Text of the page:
And just to add in– it does make me sad that many of my very talented friends have to “finesse” their way through ords to get ordained, or be dishonest about their true feelings.

  17. Eeeeeeeeeeeeeek! Ahem, sorry… that’s my response to this whole conversation, after spending my life for the past several months in studying for the exams. One week from today….((( panic! )))

    I’m in school with Susan and we’ve been meeting weekly, going over past exam questions. Our Polity professor drummed the “answer the question” advice into our heads. Guthrie has been on my desk for over a year. I’ve read the Directory for Worship a bunch of times. I’m having nightmares about the Confessions. Am I prepared? Oh yes, let’s not forget Hebrew and good old prophet Zechariah. Thanking God for the changes to the exegesis exam this year!

    Unfortunately our Presbytery requires us to take all four at once. So…. that means six hours of exams on Friday, three more on Saturday, then the take-home. Oh and since we’re at a Methodist seminary and they don’t schedule themselves around our exams, we have classes that start that Monday — so we’re doing our Hebrew exam plus thinking about classes.

    Sorry… not complaining. Just panicked!

    And Carol, I met your husband on Sunday. He showed up at my church and introduced himself to me after I mentioned the exams during the prayers.

    Okay, I’m off to read Guthrie again, I think. 🙂

  18. Another vote for Shirley Guthrie. I was deemed ‘theologically incompetent’ the first time I took the Theology ord (while doing well in the same subject area at Princeton). Read Guthrie. Live Guthrie. Ace your ord.

  19. So now in additoin to all of Lorraine’s comments I need to read Gutherie for the 1st time. Ouch.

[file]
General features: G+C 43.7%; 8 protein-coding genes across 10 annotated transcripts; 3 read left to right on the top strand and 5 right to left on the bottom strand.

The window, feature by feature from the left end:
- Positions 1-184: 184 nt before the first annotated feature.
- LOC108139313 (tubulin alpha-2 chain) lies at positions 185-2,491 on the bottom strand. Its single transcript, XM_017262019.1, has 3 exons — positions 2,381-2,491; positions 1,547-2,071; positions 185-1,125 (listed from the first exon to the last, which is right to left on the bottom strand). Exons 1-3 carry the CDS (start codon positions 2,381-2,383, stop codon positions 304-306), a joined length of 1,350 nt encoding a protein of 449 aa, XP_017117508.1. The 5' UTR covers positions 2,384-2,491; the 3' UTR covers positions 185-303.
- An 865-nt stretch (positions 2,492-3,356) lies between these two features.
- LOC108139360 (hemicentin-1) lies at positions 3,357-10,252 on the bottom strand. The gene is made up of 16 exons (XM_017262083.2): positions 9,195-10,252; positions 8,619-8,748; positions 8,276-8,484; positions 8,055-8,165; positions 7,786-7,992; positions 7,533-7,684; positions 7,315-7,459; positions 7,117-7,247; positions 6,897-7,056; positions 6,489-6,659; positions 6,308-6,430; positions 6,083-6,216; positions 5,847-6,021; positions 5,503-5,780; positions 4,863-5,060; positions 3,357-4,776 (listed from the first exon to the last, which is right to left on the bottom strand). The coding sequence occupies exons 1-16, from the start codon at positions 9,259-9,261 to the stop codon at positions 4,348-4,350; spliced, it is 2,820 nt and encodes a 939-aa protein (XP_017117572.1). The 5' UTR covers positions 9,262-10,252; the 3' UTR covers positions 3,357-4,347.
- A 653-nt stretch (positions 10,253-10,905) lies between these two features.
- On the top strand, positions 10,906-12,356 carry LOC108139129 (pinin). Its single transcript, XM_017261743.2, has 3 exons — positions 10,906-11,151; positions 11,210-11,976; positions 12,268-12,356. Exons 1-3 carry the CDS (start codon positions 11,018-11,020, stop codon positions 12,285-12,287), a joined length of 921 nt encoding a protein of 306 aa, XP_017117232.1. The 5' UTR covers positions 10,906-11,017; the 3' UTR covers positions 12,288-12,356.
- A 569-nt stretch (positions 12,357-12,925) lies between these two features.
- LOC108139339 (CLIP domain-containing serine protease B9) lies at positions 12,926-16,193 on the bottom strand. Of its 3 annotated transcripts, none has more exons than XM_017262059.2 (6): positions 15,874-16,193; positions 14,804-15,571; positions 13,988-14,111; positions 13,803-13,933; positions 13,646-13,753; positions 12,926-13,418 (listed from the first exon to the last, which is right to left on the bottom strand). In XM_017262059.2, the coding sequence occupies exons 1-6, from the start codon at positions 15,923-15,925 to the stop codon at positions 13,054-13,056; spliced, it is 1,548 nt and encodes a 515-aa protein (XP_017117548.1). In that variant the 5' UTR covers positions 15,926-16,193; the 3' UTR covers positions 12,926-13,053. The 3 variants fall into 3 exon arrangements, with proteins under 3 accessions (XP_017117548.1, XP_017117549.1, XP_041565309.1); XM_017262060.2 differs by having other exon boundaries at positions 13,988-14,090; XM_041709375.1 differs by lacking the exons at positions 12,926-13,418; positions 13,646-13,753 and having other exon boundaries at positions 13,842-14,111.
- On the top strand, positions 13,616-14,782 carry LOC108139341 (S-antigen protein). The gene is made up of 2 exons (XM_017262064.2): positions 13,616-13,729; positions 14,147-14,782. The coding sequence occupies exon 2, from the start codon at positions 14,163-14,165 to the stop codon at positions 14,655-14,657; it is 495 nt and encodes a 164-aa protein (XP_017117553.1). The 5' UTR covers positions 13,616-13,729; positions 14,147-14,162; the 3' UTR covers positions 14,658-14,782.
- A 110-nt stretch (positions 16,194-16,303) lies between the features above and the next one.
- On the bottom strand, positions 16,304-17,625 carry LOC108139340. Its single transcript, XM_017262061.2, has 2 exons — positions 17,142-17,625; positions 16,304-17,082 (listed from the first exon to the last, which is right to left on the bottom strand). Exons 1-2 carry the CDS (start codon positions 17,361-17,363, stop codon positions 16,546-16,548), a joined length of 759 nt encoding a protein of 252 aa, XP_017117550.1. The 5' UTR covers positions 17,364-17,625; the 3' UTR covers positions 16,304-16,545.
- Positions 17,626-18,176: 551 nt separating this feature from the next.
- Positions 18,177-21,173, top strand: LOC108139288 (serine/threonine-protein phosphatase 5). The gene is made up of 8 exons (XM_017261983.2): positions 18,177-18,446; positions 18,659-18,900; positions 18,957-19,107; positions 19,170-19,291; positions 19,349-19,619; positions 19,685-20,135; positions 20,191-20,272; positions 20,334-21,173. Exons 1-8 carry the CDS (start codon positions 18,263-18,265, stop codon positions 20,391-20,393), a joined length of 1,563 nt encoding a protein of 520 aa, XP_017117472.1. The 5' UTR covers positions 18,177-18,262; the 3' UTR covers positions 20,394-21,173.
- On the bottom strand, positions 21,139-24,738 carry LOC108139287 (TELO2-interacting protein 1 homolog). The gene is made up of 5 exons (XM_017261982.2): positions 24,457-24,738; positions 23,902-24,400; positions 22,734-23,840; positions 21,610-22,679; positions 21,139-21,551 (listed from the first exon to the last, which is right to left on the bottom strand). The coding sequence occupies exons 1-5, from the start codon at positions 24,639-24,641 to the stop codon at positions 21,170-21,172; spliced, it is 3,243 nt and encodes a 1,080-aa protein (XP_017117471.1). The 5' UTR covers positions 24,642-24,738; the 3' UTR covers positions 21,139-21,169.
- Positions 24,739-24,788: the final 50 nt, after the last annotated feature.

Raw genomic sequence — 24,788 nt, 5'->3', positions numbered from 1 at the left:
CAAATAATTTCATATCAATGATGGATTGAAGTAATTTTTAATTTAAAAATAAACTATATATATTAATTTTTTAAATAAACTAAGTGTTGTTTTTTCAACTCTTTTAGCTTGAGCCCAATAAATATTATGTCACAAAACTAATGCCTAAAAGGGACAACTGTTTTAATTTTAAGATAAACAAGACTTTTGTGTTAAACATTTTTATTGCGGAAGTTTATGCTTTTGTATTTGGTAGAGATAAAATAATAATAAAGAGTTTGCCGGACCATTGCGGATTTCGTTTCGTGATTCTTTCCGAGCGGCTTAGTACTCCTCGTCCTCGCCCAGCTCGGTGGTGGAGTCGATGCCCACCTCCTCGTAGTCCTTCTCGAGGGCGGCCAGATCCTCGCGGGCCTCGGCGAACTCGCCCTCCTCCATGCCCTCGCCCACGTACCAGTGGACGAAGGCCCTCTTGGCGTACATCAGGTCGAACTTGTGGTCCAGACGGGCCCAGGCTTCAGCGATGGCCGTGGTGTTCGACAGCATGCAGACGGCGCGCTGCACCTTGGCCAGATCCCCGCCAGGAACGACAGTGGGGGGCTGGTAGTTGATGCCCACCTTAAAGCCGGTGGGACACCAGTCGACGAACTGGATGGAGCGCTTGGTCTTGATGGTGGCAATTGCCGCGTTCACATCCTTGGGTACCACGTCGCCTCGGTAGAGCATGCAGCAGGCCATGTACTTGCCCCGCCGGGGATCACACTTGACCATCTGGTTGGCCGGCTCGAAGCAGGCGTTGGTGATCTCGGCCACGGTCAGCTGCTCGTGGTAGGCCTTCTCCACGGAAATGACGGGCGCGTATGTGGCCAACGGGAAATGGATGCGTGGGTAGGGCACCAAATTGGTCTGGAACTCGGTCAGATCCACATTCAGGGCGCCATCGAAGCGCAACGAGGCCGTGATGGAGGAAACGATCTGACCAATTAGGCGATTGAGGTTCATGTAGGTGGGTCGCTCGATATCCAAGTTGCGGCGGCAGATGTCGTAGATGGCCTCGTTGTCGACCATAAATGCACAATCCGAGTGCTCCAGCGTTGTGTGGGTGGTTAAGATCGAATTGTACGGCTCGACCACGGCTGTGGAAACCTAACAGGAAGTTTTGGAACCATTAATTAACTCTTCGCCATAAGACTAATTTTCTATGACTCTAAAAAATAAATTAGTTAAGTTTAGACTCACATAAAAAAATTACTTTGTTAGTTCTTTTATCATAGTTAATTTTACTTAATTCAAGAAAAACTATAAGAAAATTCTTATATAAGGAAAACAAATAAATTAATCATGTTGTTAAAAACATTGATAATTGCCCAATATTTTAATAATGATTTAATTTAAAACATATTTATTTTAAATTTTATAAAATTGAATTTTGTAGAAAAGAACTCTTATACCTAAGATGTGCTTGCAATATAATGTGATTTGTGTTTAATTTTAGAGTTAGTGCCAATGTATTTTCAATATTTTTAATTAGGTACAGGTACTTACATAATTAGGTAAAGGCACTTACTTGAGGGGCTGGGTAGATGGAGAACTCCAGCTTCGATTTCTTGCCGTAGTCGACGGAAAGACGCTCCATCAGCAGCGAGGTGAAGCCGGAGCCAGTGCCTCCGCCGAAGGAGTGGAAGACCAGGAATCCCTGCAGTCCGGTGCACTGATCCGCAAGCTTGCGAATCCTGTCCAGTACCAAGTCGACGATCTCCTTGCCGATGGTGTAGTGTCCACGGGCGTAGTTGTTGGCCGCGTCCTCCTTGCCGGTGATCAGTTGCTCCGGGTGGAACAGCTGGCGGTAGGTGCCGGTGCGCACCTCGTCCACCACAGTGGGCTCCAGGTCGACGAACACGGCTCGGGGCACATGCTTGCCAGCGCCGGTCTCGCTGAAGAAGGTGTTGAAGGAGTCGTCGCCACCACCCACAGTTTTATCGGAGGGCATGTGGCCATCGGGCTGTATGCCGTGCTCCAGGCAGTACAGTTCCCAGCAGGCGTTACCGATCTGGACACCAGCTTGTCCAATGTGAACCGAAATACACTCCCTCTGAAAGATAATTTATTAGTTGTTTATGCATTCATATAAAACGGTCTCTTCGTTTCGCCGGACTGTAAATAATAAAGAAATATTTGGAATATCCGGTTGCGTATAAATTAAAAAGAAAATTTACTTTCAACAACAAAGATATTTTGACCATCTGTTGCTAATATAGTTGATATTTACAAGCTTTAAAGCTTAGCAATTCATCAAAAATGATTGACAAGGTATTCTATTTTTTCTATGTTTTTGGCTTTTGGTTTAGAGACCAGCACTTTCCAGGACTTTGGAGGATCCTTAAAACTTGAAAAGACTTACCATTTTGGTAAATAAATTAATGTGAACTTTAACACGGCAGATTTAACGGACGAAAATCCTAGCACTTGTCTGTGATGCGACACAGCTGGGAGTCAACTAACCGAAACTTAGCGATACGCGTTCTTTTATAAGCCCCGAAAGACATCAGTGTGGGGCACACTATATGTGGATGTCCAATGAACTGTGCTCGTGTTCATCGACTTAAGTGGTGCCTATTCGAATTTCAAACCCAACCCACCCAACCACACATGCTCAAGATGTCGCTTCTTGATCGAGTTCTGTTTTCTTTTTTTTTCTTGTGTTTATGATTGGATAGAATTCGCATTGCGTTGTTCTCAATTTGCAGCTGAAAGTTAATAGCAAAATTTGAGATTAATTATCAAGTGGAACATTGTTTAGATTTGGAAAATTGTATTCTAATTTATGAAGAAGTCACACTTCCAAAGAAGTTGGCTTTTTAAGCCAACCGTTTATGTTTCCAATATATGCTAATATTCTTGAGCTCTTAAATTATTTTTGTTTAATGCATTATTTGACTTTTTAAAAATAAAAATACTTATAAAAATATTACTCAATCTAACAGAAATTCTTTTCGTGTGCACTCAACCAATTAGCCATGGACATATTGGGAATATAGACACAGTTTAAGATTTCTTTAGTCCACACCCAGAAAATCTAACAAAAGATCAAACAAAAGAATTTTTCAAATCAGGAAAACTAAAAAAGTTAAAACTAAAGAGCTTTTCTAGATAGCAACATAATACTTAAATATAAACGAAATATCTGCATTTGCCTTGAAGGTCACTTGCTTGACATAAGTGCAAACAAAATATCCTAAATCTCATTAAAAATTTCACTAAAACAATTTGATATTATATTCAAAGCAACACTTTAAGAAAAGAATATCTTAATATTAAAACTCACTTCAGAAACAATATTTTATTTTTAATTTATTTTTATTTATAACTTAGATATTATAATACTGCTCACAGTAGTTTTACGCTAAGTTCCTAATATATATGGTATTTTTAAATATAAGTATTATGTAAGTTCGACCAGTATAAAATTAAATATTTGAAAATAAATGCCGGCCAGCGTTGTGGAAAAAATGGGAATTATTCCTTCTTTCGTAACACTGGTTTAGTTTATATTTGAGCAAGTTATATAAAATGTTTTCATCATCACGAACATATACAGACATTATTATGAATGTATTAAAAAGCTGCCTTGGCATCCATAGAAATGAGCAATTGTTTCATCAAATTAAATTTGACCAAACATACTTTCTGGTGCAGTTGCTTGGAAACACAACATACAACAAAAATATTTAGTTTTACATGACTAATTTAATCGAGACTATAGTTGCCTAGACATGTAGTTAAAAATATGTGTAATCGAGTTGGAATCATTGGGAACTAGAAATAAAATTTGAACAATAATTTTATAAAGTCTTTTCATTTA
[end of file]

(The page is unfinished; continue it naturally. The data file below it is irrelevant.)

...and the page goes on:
I really need to hear two things; bagpipes and the angels wispering as I work with Hebrew. 🙂


  20. A woman from my CPM said that the exams were designed to be taken all at once, and there is a high pass rate among student who take them all at once.

    Strange, I am yet to meet anyone who passed them all at once on the first try. It sounds to me though like graders want to celebrate candidates moving through ordination though, rather than being out to get anyone.

  21. Funny thing about Guthrie – he always would laugh that his book (which was written as an adult ed. piece) was used to prep. for ords.

    I too have served on CPM –

    my advice: yep, READ and ANSWER the question


    You’ve been studying for 2+ years so remember to breath, relax and in the words of my greek prof: you know more than you know you know!

  22. i know there are many reasons for people not passing the exams. i speak as one who did not pass all of mine the first time around (also as a cpm chair). but i have an issue with those who feel that they have to “lie”, or not fully be themselves, to make it through the exam process.